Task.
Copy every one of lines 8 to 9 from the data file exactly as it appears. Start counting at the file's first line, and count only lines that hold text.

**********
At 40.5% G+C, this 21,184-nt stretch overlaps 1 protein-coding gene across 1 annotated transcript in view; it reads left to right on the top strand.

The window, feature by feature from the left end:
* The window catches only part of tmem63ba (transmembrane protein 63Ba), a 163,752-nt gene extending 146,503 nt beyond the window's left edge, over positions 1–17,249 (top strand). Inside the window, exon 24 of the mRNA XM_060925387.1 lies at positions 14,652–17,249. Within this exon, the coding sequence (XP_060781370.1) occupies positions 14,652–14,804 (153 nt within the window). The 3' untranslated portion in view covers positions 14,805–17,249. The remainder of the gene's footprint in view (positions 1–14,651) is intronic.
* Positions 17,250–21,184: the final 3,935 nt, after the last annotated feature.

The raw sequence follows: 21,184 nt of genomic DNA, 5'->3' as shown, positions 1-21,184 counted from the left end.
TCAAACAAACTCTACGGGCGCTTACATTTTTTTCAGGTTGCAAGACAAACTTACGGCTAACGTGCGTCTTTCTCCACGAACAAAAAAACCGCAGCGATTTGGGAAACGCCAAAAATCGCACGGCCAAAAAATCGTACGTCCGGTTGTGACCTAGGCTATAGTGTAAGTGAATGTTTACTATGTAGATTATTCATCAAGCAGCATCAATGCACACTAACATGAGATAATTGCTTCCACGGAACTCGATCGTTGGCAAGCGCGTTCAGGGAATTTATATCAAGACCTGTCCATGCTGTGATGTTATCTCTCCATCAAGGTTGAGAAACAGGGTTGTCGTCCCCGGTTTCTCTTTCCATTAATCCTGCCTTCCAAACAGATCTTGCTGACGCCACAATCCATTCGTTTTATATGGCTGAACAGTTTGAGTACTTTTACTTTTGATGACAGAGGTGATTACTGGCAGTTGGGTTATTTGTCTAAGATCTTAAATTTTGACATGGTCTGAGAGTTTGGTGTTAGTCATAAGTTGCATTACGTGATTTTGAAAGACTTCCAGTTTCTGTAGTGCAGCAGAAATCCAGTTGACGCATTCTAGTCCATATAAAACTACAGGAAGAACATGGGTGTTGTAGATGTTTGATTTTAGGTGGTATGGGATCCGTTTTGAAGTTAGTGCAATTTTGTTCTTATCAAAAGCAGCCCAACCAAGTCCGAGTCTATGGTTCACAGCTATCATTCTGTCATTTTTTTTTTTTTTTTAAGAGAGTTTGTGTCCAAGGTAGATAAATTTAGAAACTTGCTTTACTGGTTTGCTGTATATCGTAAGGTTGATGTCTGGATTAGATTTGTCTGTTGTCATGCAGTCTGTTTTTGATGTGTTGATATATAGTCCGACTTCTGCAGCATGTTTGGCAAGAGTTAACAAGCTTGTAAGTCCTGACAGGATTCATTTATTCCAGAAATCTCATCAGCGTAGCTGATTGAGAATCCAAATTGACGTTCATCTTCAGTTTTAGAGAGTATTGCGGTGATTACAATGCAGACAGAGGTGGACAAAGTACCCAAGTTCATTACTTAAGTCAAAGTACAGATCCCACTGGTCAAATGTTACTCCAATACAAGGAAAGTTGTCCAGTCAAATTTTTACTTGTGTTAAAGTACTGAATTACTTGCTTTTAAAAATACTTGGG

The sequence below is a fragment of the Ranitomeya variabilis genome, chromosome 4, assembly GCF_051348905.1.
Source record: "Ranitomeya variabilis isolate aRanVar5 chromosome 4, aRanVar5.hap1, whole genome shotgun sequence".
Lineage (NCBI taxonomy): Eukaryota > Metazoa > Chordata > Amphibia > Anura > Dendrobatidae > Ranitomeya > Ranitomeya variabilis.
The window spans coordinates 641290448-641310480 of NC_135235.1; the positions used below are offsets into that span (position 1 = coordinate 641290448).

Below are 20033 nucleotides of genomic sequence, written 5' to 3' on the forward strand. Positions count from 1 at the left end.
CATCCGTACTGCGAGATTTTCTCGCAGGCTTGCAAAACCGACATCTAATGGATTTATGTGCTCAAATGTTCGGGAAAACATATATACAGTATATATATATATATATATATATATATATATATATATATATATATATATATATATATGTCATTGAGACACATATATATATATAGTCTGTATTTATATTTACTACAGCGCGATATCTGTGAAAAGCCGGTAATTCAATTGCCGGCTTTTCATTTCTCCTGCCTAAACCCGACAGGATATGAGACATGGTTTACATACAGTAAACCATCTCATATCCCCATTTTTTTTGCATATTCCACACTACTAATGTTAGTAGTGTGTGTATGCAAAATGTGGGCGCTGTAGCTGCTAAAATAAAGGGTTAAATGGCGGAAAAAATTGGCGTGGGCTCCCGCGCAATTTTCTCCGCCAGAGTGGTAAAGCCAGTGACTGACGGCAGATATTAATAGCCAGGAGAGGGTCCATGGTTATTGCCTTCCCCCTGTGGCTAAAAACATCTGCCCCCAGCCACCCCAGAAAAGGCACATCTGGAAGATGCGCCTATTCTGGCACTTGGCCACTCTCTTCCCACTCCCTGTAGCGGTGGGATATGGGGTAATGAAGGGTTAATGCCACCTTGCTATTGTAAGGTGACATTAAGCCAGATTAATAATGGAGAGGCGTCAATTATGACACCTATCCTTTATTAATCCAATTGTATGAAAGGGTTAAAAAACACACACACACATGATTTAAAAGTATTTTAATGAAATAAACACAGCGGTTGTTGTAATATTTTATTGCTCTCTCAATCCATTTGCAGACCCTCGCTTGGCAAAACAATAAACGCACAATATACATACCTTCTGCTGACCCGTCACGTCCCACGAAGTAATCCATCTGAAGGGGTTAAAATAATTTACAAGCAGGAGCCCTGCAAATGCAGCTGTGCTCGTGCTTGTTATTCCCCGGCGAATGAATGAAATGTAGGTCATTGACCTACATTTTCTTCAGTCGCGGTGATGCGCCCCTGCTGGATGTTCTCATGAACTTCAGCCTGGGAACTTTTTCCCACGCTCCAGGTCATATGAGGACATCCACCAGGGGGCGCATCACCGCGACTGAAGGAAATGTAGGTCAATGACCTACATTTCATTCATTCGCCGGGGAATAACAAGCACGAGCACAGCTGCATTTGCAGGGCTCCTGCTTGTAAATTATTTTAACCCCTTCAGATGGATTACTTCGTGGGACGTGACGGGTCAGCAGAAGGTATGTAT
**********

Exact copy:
Source record: "Ranitomeya variabilis isolate aRanVar5 chromosome 4, aRanVar5.hap1, whole genome shotgun sequence".
Lineage (NCBI taxonomy): Eukaryota > Metazoa > Chordata > Amphibia > Anura > Dendrobatidae > Ranitomeya > Ranitomeya variabilis.